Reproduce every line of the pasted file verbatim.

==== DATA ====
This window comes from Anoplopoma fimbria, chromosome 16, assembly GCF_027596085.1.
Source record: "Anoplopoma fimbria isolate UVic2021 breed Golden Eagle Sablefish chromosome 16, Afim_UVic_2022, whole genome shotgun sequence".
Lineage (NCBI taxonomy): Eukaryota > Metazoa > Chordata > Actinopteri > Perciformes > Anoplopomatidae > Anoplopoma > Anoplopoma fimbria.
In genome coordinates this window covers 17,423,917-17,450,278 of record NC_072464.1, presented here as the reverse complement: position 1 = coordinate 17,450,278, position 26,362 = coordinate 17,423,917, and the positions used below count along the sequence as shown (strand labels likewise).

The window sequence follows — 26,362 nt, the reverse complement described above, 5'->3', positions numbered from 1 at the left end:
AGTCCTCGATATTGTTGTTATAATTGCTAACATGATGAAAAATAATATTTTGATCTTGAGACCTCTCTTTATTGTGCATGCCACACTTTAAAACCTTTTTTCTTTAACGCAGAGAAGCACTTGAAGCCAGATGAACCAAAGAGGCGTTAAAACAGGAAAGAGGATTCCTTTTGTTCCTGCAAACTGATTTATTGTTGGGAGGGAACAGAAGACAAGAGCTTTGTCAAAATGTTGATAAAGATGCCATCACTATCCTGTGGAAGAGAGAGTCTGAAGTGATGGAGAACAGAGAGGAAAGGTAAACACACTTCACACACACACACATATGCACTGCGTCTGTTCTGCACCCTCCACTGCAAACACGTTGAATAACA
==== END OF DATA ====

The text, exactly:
This window comes from Anoplopoma fimbria, chromosome 16, assembly GCF_027596085.1.
Source record: "Anoplopoma fimbria isolate UVic2021 breed Golden Eagle Sablefish chromosome 16, Afim_UVic_2022, whole genome shotgun sequence".
Lineage (NCBI taxonomy): Eukaryota > Metazoa > Chordata > Actinopteri > Perciformes > Anoplopomatidae > Anoplopoma > Anoplopoma fimbria.
In genome coordinates this window covers 17,423,917-17,450,278 of record NC_072464.1, presented here as the reverse complement: position 1 = coordinate 17,450,278, position 26,362 = coordinate 17,423,917, and the positions used below count along the sequence as shown (strand labels likewise).

The window sequence follows — 26,362 nt, the reverse complement described above, 5'->3', positions numbered from 1 at the left end:
AGTCCTCGATATTGTTGTTATAATTGCTAACATGATGAAAAATAATATTTTGATCTTGAGACCTCTCTTTATTGTGCATGCCACACTTTAAAACCTTTTTTCTTTAACGCAGAGAAGCACTTGAAGCCAGATGAACCAAAGAGGCGTTAAAACAGGAAAGAGGATTCCTTTTGTTCCTGCAAACTGATTTATTGTTGGGAGGGAACAGAAGACAAGAGCTTTGTCAAAATGTTGATAAAGATGCCATCACTATCCTGTGGAAGAGAGAGTCTGAAGTGATGGAGAACAGAGAGGAAAGGTAAACACACTTCACACACACACACATATGCACTGCGTCTGTTCTGCACCCTCCACTGCAAACACGTTGAATAACA